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Revision as of 04:29, 10 April 2013 by hamishwillee (Talk | contribs)

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Using the Accelerometer in windows phone for shake app interaction

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This article explains how to properly use the accelerometer for effects and user interaction for apps.
This is a windows phone version of my Using the Accelerometer for cool apps in JavaME which shows the same principle

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Article Metadata
Code ExampleTested with
SDK: Windows phone 8, Windows phone 7.5
Devices(s): Nokia Lumia 800, Nokia Lumia 920
Compatibility
Platform(s): Windows phone
Windows Phone 8
Windows Phone 7.5
Article
Keywords: sensors, accelerometer
Created: shaii (11 Dec 2012)
Last edited: hamishwillee (10 Apr 2013)

Contents

Introduction

User interaction with an application is usually constraints to the Touch screen, However thinking and implementing other user interaction methods can be both fun and useful for different apps or actions within the app. For this article i will demonstrate how to use the accelerometer in a functional way to detect shake and interact with the app.

The code

The application code & samples are all written in XNA+SL and it should run on all WP phones. The code is split into 4 classes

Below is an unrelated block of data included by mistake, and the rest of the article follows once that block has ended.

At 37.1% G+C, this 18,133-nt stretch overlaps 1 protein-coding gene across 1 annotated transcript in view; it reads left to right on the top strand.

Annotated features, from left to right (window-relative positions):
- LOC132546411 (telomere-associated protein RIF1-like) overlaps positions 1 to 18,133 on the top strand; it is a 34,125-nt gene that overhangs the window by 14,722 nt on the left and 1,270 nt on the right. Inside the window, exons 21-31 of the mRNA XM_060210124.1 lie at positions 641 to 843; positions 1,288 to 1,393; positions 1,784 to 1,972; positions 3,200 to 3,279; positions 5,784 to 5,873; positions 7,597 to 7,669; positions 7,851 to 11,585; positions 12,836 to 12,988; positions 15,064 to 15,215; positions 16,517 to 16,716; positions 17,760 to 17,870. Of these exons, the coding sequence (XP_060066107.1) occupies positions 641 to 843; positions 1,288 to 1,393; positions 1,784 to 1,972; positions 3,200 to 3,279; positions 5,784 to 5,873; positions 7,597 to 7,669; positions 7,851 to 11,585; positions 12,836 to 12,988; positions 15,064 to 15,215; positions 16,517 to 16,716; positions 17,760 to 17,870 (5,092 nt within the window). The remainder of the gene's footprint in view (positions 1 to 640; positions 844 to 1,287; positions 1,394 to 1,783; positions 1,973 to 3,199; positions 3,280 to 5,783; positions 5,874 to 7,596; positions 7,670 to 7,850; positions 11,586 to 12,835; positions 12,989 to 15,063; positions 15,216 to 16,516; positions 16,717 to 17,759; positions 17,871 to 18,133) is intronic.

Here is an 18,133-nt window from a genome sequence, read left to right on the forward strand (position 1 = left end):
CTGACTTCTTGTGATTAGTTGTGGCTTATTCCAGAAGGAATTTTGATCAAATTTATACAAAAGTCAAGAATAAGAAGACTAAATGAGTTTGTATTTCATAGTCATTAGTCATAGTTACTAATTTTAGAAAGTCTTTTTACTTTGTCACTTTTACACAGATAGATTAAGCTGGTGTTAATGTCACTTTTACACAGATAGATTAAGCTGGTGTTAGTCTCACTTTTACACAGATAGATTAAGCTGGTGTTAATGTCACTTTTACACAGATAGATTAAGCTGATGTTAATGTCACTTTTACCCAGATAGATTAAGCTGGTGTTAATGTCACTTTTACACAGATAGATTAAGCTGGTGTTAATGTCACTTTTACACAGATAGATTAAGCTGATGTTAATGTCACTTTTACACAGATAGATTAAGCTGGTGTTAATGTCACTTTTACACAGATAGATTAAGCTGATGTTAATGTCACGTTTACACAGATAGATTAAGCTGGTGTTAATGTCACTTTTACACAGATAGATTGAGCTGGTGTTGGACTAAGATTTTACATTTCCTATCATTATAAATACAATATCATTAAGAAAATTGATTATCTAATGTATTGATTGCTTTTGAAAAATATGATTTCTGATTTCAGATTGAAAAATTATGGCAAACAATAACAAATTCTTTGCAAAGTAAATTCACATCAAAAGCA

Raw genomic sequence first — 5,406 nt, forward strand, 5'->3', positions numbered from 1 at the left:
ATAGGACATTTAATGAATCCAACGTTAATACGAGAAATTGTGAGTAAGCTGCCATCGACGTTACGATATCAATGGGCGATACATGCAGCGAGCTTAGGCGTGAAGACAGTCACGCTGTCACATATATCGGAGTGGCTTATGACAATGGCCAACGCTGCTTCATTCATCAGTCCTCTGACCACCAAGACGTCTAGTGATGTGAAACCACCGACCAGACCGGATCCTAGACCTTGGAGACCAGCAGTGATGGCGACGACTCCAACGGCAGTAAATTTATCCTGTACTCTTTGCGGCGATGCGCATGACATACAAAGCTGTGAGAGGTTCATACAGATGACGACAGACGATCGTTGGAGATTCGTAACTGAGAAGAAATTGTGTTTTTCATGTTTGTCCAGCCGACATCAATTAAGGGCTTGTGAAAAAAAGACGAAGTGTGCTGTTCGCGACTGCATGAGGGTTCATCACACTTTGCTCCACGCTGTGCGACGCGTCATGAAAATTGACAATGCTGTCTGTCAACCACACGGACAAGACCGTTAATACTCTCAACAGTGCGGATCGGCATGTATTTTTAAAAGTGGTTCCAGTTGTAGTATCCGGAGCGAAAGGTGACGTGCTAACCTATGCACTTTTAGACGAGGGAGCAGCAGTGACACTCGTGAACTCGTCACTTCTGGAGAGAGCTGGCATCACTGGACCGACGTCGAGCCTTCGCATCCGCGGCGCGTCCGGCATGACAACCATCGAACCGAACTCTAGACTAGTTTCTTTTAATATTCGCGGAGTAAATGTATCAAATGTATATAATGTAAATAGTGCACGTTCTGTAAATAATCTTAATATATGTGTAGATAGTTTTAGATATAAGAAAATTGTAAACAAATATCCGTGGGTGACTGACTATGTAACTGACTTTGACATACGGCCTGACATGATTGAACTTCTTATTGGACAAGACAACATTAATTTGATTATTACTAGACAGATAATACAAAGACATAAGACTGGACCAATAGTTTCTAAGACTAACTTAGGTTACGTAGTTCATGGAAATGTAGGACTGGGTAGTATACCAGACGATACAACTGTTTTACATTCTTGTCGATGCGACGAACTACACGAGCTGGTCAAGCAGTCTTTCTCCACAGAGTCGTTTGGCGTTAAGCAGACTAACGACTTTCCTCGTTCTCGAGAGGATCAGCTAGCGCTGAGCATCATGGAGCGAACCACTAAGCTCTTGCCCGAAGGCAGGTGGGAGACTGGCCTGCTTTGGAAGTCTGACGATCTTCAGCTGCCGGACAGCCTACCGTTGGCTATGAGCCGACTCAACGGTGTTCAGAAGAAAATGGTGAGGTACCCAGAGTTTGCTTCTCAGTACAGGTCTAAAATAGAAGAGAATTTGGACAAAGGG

• Dice - a domain class this represent a single die, it has the x,y position as well as the current state of the die (moving,rolling) it also has all the strips of the die sides.
  • DirectionSensor - this utility class is responsible to listen to the accelerometer x,y,z axis and calculate the difference between the current and former x,y,z state and if the difference is large enough it send a message to ShakeListener
  • GamePage - This class is a PhoneApplicationPage class which is the only SL page of the application.
  • DiceScreen - The class that is responsible for initialization of the dice, their drawing and movements update.

I'll post below parts of the code for the DirectionSensor class and GamePage class which both relates to the topic of this article which is the use of the accelerometer, for the full source code of all the class you can downloaded the attached source project.

DirectionSensor class - 3 important methods. dataReceived(Object con, SensorReadingEventArgs<AccelerometerReading> e) - this method is needed in order to implements the SensorReadingEventArgs<AccelerometerReading> for the EventHandler it calls activate(ShakeListener listener) Activates the accelerometer and register the proper handler to it.

public void dataReceived(Object con, SensorReadingEventArgs<AccelerometerReading> e) 
{
Vector3 a = e.SensorReading.Acceleration;
double[] temp = { a.Y * 0.5, a.X * 0.5, a.Z * 0.5 };
if (!receivedFirstData)
{
receivedFirstData = true;
acceleration[0] = (float) temp[1];
acceleration[1] = (float) temp[0];
acceleration[2] = (float) temp[2];
return;
}
else
{
if (Math.Abs(vectorMagnitude(new float[]{(float) temp[1],(float) temp[0],(float) temp[2]})-vectorMagnitude(acceleration))>DIRECTION_DELTA)